Linear Sketching for Functions over the Boolean Hypercube
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Originally introduced as a tool for dimensionality reduction and streaming algorithms, linear sketching has recently emerged as a powerful tool for algorithm design in a wide variety of domains: numerical linear algebra, graph algorithms, sampling, signal processing, distributed algorithms, etc. This has made linear sketching an indispensable tool in algorithmist's toolkit that is covered in depth in modern big data processing courses.
In this talk I will describe a new study of linear sketching which focuses on understanding the power of linear sketches based on parities (i.e. over F_2, the field of two elements, as compared to the previous work that uses real arithmetic). The talk will be self-contained and won't assume prior knowledge of linear sketching. I will illustrate various properties of such sketches using Fourier-analytic methods and tools from communication complexity. In particular, linear sketching over F_2 turns out to be closely related to Fourier sparsity with respect to Lp-norms. Moreover, it can be shown to be optimal in streaming and distributed settings for data generated according to the uniform distribution.
Joint work with Sampath Kannan (UPenn), Elchanan Mossel (MIT) and Swagato Sanyal (NUS), CCC 2018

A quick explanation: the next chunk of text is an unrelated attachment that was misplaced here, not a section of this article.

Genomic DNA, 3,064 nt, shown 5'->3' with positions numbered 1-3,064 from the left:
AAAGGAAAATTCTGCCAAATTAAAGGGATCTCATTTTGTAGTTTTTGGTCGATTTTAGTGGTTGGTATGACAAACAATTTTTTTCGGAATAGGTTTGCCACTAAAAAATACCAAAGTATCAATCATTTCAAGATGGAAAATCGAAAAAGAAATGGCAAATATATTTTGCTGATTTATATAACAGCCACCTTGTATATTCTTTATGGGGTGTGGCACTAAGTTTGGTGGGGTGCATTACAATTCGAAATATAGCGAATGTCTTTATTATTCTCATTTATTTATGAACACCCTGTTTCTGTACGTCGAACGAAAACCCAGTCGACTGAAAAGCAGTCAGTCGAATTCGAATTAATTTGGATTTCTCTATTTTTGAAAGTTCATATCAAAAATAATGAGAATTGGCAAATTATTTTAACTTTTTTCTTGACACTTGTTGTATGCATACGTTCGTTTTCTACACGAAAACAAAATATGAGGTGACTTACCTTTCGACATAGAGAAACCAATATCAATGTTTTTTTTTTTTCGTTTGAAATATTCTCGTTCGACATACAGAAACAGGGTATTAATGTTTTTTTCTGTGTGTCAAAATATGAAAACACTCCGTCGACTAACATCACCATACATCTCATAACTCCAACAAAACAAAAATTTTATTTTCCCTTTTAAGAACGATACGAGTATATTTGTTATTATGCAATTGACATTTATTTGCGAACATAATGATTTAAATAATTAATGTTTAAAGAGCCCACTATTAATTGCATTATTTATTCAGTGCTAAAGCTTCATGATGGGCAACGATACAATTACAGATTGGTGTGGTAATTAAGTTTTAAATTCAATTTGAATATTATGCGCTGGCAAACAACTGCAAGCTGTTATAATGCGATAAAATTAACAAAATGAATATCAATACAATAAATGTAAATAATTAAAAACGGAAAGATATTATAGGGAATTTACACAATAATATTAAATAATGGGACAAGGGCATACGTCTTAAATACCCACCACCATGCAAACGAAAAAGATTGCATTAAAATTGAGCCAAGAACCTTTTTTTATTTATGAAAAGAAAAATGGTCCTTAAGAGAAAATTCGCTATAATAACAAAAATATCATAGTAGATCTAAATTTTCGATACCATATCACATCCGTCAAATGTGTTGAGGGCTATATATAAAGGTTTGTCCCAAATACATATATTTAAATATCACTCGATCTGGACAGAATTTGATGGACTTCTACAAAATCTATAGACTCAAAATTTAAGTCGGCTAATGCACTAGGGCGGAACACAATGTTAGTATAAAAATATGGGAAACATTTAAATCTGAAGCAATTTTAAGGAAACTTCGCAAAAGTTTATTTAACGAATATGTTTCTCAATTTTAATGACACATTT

Grigory Yaroslavtsev is an assistant professor of Computer Science at Indiana University and the founding director of the Center for Algorithms and Machine Learning at IU. Prior to that he was a postdoctoral fellow at the Warren Center for Network and Data Sciences at the University of Pennsylvania. He was previously a Postdoctoral Fellow in Mathematics at Brown University, ICERM. He received his Ph.D. in Theoretical Computer Science in 2014 from Pennsylvania State University and an M.Sc. in Applied Mathematics and Physics from the Academic University of the Russian Academy of Sciences in 2010. Grigory works on efficient algorithms for sparsification, summarization and testing properties of large data, including approximation, parallel and online algorithms, learning theory and property testing, communication and information complexity and private data release. His work is supported by NSF CRII Award and Facebook Faculty Research Award.